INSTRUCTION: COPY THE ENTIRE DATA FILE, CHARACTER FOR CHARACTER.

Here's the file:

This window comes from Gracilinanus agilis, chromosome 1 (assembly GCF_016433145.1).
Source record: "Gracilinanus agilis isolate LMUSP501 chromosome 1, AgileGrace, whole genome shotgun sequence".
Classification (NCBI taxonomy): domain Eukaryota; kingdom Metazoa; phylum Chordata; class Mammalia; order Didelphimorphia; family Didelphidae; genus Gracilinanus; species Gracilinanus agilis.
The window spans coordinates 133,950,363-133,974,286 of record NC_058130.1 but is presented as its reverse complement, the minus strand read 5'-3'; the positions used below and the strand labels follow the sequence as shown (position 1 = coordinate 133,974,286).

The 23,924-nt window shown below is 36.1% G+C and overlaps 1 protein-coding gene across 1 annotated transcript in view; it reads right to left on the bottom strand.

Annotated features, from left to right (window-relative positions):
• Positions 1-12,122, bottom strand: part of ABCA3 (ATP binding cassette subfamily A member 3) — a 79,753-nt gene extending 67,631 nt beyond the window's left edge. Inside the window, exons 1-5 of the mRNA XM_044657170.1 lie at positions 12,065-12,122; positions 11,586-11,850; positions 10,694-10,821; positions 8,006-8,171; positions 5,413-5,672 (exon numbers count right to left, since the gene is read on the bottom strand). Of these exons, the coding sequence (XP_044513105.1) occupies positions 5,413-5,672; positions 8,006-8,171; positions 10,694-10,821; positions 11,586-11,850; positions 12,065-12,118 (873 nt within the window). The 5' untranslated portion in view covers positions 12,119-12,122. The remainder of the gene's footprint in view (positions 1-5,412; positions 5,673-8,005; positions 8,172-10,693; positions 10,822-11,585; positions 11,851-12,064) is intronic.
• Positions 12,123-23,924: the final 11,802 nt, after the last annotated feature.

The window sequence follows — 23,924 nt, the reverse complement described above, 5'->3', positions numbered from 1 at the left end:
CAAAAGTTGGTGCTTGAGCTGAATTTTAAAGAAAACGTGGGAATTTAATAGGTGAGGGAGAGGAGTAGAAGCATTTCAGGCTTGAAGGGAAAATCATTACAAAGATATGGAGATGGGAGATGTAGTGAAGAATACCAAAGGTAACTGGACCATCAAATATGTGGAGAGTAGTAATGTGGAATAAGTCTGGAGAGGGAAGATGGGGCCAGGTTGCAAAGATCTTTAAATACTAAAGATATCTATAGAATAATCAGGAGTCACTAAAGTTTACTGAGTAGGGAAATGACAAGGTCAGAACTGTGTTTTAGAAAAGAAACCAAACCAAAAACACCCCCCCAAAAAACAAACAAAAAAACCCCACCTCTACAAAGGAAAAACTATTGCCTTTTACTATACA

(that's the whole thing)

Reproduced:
This window comes from Gracilinanus agilis, chromosome 1 (assembly GCF_016433145.1).
Source record: "Gracilinanus agilis isolate LMUSP501 chromosome 1, AgileGrace, whole genome shotgun sequence".
Classification (NCBI taxonomy): domain Eukaryota; kingdom Metazoa; phylum Chordata; class Mammalia; order Didelphimorphia; family Didelphidae; genus Gracilinanus; species Gracilinanus agilis.
The window spans coordinates 133,950,363-133,974,286 of record NC_058130.1 but is presented as its reverse complement, the minus strand read 5'-3'; the positions used below and the strand labels follow the sequence as shown (position 1 = coordinate 133,974,286).

The 23,924-nt window shown below is 36.1% G+C and overlaps 1 protein-coding gene across 1 annotated transcript in view; it reads right to left on the bottom strand.

Annotated features, from left to right (window-relative positions):
• Positions 1-12,122, bottom strand: part of ABCA3 (ATP binding cassette subfamily A member 3) — a 79,753-nt gene extending 67,631 nt beyond the window's left edge. Inside the window, exons 1-5 of the mRNA XM_044657170.1 lie at positions 12,065-12,122; positions 11,586-11,850; positions 10,694-10,821; positions 8,006-8,171; positions 5,413-5,672 (exon numbers count right to left, since the gene is read on the bottom strand). Of these exons, the coding sequence (XP_044513105.1) occupies positions 5,413-5,672; positions 8,006-8,171; positions 10,694-10,821; positions 11,586-11,850; positions 12,065-12,118 (873 nt within the window). The 5' untranslated portion in view covers positions 12,119-12,122. The remainder of the gene's footprint in view (positions 1-5,412; positions 5,673-8,005; positions 8,172-10,693; positions 10,822-11,585; positions 11,851-12,064) is intronic.
• Positions 12,123-23,924: the final 11,802 nt, after the last annotated feature.

The window sequence follows — 23,924 nt, the reverse complement described above, 5'->3', positions numbered from 1 at the left end:
CAAAAGTTGGTGCTTGAGCTGAATTTTAAAGAAAACGTGGGAATTTAATAGGTGAGGGAGAGGAGTAGAAGCATTTCAGGCTTGAAGGGAAAATCATTACAAAGATATGGAGATGGGAGATGTAGTGAAGAATACCAAAGGTAACTGGACCATCAAATATGTGGAGAGTAGTAATGTGGAATAAGTCTGGAGAGGGAAGATGGGGCCAGGTTGCAAAGATCTTTAAATACTAAAGATATCTATAGAATAATCAGGAGTCACTAAAGTTTACTGAGTAGGGAAATGACAAGGTCAGAACTGTGTTTTAGAAAAGAAACCAAACCAAAAACACCCCCCCAAAAAACAAACAAAAAAACCCCACCTCTACAAAGGAAAAACTATTGCCTTTTACTATACA